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This article in AJ

  1. Vol. 58 No. 1, p. 43-46
    Received: June 16, 1965

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Nodulating and Nonnodulating Soybean Isolines: I. Agronomic and Chemical Attributes1

  1. C. R. Weber2



Agronomic and chemical attributes for a pair of nodulating and nonnodulating soybean isolines were field-tested under varying environmental and soil conditions for 6 years. The nonnodulating line usually gave large increases in the following attributes with increased amounts of applied N: seed and dry matter yields, seed size, protein in seed and dry matter, plant height, and lodging suceptibility. Maturity date was delayed. Oil content was the only attribute that decreased. The nodulating line gave very small responses in these attributes with increasing N under the same conditions.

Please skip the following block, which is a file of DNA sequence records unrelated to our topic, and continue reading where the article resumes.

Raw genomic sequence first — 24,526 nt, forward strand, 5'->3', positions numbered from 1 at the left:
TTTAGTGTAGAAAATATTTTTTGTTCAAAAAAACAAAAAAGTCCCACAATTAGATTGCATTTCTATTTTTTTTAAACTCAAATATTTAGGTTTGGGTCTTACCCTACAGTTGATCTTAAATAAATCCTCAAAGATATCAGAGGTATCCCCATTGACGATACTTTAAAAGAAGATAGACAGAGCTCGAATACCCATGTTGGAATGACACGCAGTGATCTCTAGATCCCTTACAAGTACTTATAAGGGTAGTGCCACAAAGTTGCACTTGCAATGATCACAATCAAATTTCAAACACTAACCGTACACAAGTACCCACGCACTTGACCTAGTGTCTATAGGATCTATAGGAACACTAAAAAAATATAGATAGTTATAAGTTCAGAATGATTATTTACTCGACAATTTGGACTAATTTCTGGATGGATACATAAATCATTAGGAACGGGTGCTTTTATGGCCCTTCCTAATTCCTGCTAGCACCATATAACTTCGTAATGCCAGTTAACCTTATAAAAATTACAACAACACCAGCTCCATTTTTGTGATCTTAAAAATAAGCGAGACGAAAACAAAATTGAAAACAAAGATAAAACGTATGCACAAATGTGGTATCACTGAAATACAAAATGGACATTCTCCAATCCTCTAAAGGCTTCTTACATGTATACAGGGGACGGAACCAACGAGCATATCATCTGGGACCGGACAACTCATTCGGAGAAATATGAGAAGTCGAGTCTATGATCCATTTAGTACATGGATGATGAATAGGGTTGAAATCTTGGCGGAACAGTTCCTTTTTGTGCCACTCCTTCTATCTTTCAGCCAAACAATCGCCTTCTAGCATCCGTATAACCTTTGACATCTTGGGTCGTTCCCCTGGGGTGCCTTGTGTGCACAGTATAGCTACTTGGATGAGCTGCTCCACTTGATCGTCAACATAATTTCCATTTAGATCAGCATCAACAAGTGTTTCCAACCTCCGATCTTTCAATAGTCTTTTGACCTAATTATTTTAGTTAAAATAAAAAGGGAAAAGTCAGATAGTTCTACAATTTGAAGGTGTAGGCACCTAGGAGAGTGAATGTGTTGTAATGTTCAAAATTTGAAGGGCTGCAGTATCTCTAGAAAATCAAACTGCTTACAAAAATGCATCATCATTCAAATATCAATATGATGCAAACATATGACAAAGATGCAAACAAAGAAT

With adequate N, yield and all other attributes in the isolines were essentially alike except for the nodulating character. Elemental N obtained through fixation by the nodulating line supplemented soil N; in contrast, the nonnodulating line used only available soil N.

With moisture limiting, the attributes of the isolines were equalized at 50 pounds per acre of applied N; with favorable moisture, the isolines were not quite equalized in their attributes with 150 pounds per acre of applied N. When corncobs were used to partly immobilize soil N, the isoline traits were essentially equalized with 600 pounds per acre of applied N.

Nonseed dry matter to seed yield ratios for the nonnodulating line increased with stresses for moisture, N, or both. Consistently smaller ratios for the nodulating line compared with the nonnodulating line may indicate that symbiotic N may be more biologically suitable for seed production than combined N.

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